I am a big fan of libraries. I have had a library card allowing me free access to its treasures from every library in each city I have lived. I visit libraries when I travel. My mother was in charge for many years of one of the busiest branches in our city library system. My first job was as a page in one of the smaller neighborhood branches when I was in high school. I shelved books and was paid a whopping fifty cents an hour.
A few years ago, I even asked the head of the city library if I could spend the night in the Main Library. I wanted to write a feature story about what that would be like. He just looked at me, mumbled something about security, and shook his head.
Oh, well. I tried.
Which leads me to The Library at Night by Alberto Manguel. From the title one may think this is a horror story in which evil lurks in the stacks. But it is not. Instead, Mr. Manguel looks at libraries - public and private, ancient and modern - from many different perspectives. So we have chapters - fifteen in all - with titles of, for example, The Library as Shape; as Imagination; as Order; as Workshop; as Mind.
He begins with a description of his own library built on the spot of the barn of his 15th century house in France and lets the reader know that his favorite time to be there is at night.
If the library in the morning suggests an echo of the severe and reasonably wishful order of the world, the library at night seems to rejoice in the world's essential, joyful muddle.
But we soon leave the author's library and go on a magic carpet ride through history, literature, architecture, lost books, lost libraries, censorship and the burning of books (which is where the real evil lurks), and other people and their libraries.
In one of my favorite chapters - The Library as Workshop - Manguel evokes the room known as 'the study', a classification one doesn't hear about any more except in reading Golden Age British mysteries. The study, he writes, is the area within the library where writers do their work. So we get a glimpse of the studies of Erasmus, Borges, Kipling, Victor Hugo, and Cervantes.
As for the author's study, Manguel writes:
There's a notable difference, for me, between the large room in which I keep most of my books, and the smaller room in which I work. In the large room, the "library proper," I choose the volumes I need or want, I sit and read and make notes, I consult my encyclopedias. But in my study, the chosen books are those that I consider more immediate, more necessary, more intimate.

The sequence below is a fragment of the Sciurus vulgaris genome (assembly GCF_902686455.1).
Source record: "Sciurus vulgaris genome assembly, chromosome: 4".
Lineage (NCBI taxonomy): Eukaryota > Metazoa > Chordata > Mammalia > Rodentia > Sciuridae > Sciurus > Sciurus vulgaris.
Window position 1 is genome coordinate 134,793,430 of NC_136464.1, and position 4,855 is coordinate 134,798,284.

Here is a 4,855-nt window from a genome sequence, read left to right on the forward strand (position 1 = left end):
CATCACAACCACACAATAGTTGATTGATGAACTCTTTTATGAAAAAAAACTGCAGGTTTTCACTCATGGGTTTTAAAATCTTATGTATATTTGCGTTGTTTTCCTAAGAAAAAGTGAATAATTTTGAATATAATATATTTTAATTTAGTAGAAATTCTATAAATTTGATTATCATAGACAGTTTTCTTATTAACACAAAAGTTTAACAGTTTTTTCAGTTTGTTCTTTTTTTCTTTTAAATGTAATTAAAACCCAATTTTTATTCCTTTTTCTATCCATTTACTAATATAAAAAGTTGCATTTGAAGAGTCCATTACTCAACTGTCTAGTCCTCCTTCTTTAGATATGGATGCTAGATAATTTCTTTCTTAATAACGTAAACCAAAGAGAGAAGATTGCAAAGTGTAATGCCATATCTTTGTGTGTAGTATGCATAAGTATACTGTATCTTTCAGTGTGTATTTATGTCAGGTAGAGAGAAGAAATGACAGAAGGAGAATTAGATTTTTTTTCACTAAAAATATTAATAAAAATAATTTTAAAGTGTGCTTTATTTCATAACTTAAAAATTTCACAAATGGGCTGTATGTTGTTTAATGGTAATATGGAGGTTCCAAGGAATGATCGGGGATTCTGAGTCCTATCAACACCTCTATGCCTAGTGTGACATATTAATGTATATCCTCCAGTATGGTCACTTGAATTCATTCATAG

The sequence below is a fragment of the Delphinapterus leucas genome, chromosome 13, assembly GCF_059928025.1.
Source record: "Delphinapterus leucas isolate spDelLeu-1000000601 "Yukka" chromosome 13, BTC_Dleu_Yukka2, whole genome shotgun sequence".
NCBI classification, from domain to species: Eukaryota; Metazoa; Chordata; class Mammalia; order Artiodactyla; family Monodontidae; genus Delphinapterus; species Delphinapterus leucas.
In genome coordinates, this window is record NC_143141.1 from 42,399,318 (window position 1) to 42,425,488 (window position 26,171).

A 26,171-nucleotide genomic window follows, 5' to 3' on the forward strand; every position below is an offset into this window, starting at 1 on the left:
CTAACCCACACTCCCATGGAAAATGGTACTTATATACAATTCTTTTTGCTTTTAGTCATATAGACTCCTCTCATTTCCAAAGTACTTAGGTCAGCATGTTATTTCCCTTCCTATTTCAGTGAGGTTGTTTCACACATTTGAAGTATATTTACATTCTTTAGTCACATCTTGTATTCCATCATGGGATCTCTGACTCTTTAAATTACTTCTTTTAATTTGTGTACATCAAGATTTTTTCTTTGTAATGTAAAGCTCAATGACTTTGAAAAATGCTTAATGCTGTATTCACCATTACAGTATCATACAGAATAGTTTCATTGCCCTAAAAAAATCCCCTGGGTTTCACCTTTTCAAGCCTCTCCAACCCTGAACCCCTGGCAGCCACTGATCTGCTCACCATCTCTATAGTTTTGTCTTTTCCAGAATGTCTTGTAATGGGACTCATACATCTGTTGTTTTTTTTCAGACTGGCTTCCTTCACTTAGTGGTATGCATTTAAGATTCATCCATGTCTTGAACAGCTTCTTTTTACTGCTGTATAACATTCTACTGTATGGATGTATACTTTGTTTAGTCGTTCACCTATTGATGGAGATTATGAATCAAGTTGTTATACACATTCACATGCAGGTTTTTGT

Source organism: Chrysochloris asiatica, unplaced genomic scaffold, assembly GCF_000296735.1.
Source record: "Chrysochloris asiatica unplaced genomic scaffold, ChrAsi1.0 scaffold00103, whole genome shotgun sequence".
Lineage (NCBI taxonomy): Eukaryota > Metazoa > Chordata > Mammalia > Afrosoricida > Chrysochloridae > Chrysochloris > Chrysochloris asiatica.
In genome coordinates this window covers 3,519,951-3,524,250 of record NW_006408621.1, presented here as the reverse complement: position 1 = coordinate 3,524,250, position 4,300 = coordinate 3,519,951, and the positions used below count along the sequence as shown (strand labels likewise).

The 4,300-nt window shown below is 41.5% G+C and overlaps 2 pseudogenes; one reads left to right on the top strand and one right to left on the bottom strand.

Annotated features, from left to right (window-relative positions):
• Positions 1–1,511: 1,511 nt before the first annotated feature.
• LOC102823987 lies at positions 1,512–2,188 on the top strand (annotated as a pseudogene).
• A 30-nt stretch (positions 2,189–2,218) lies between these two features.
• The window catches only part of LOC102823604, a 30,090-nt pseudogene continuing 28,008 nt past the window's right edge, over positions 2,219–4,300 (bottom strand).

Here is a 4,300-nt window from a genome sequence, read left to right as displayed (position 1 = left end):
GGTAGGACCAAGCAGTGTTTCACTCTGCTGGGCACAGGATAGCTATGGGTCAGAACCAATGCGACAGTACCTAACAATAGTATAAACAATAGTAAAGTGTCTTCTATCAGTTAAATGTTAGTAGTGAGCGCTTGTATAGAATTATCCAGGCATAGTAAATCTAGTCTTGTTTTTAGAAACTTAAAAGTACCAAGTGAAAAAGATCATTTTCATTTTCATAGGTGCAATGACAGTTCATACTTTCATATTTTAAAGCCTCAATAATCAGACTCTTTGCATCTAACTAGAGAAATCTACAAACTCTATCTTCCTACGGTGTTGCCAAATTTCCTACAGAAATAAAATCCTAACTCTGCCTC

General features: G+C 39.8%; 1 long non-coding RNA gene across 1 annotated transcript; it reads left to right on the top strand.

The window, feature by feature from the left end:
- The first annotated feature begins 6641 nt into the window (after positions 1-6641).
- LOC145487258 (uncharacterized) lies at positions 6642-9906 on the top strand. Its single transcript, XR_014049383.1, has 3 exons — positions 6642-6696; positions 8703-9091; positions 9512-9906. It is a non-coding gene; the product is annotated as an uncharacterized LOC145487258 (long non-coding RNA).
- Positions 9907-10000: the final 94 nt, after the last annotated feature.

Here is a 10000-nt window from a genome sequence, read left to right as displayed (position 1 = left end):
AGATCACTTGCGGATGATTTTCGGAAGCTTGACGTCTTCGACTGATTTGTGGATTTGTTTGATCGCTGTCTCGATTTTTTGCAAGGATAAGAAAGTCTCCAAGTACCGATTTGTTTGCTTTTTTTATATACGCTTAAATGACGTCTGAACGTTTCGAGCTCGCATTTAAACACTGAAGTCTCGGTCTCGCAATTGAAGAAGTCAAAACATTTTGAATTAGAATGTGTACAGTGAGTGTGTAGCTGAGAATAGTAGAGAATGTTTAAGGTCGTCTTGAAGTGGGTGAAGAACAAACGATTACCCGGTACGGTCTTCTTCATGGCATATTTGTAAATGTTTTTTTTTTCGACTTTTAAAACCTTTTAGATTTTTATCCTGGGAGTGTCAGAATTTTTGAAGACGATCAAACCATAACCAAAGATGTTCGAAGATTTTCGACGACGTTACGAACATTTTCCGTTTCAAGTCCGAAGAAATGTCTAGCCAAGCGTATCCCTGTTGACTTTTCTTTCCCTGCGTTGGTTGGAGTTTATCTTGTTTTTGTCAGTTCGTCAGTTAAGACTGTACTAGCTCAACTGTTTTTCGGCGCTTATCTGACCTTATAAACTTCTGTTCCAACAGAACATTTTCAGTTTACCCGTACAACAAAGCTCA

He goes on to list as his chosen books both the pocket edition and the two-volume shorter edition of the Oxford dictionary, the 1962 version of Roget's Thesaurus, Graves's Greek Myths, and a few others, which he writes, "feel like extensions of myself, at arm's length, always helpful."
The rooms in which writers (that subspecies of readers) surround themselves with the materials they need for their work acquire an animal quality, like that of a den or a nest, holding the shape of their bodies and offering a container to their thoughts. Here the writer can make his own bed among the books, be as monogamous or polygamous a reader as he wishes, choose an approved classic or an ignored newcomer, leave arguments unfinished, start on any page opened by chance, spend the night reading out loud so as to hear his own voice read back to him, in Virgil's famous words, under "the friendly silence of the soundless moon."
I have faithful reader, Tullik, to thank for recommending The Library at Night to me. It is one of those books that is a liberal arts education in itself offering interesting tidbits on a variety of subjects. And it has photos which add to its appeal.
I must admit that as I was reading this book, I was overcome with the desire to install bookshelves on every wall in my house. To turn my entire home into a library...a library for day and for night. What sweet dreams.